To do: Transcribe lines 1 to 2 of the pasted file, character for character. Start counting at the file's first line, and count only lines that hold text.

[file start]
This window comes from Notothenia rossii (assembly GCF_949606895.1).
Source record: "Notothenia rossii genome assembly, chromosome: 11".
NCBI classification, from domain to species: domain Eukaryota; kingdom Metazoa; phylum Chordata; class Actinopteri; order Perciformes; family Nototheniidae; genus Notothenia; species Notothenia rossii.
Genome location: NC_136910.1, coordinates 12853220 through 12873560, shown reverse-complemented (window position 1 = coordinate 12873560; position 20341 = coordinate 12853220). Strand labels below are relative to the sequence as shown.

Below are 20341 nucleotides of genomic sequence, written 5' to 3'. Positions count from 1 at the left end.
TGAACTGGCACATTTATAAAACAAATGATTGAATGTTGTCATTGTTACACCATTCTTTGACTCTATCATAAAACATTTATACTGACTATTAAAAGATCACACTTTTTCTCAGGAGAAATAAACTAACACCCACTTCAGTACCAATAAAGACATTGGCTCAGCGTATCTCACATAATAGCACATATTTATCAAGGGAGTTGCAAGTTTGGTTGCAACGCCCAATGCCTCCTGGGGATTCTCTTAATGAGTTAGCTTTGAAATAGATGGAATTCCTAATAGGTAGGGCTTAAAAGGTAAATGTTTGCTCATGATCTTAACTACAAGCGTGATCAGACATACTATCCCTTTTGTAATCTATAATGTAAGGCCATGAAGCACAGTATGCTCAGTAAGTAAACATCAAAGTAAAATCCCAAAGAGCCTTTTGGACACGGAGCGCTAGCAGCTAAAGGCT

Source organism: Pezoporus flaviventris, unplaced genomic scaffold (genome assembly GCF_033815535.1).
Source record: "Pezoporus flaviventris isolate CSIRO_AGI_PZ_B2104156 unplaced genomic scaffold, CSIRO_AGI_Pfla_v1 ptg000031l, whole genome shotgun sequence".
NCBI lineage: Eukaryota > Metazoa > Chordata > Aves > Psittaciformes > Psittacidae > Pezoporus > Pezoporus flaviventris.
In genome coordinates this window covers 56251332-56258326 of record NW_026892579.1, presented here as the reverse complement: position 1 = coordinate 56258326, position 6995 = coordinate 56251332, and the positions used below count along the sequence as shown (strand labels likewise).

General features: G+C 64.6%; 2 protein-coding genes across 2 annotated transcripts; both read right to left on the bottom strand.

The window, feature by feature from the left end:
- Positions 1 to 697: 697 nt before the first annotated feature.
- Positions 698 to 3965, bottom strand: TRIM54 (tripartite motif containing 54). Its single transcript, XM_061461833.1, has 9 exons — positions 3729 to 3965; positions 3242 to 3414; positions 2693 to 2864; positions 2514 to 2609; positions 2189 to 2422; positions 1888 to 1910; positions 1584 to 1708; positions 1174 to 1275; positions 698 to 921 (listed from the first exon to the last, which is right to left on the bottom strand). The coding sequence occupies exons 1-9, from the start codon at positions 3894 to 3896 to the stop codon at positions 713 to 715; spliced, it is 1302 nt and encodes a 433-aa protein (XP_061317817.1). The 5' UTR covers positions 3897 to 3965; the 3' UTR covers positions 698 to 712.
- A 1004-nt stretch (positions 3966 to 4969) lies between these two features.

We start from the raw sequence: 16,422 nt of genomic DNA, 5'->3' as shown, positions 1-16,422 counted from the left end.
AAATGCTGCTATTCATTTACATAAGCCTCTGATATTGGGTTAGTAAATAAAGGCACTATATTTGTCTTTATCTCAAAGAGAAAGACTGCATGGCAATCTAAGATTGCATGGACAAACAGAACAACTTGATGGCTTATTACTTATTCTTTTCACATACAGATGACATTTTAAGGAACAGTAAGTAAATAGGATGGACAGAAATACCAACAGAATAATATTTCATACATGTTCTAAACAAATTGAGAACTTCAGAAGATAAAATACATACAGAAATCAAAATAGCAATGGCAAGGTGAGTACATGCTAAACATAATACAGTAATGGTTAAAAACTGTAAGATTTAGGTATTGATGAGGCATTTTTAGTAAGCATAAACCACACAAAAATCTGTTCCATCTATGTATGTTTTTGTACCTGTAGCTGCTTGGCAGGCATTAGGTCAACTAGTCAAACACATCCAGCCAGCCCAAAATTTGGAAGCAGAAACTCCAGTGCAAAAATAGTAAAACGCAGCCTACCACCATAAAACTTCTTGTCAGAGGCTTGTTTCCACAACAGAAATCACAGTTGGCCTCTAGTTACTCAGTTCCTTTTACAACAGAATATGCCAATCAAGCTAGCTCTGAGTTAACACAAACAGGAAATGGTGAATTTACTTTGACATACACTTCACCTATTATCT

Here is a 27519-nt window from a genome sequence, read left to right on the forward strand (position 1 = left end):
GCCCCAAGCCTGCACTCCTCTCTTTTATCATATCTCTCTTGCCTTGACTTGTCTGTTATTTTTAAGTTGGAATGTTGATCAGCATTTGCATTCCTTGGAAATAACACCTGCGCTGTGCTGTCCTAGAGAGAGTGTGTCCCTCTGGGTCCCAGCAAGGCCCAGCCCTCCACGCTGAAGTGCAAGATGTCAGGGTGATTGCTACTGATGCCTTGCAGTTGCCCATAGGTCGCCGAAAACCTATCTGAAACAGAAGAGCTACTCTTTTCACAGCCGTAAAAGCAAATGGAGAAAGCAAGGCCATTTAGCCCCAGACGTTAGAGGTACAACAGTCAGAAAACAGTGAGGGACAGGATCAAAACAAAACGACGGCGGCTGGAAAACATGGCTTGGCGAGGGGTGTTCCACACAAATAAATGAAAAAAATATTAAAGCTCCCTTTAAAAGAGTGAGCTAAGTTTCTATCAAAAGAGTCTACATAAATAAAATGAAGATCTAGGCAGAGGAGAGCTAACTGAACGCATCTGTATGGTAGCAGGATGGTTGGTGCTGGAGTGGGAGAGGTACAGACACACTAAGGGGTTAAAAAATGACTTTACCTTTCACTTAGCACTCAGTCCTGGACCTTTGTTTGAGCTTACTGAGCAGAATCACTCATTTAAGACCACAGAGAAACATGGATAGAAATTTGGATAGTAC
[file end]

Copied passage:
This window comes from Notothenia rossii (assembly GCF_949606895.1).
Source record: "Notothenia rossii genome assembly, chromosome: 11".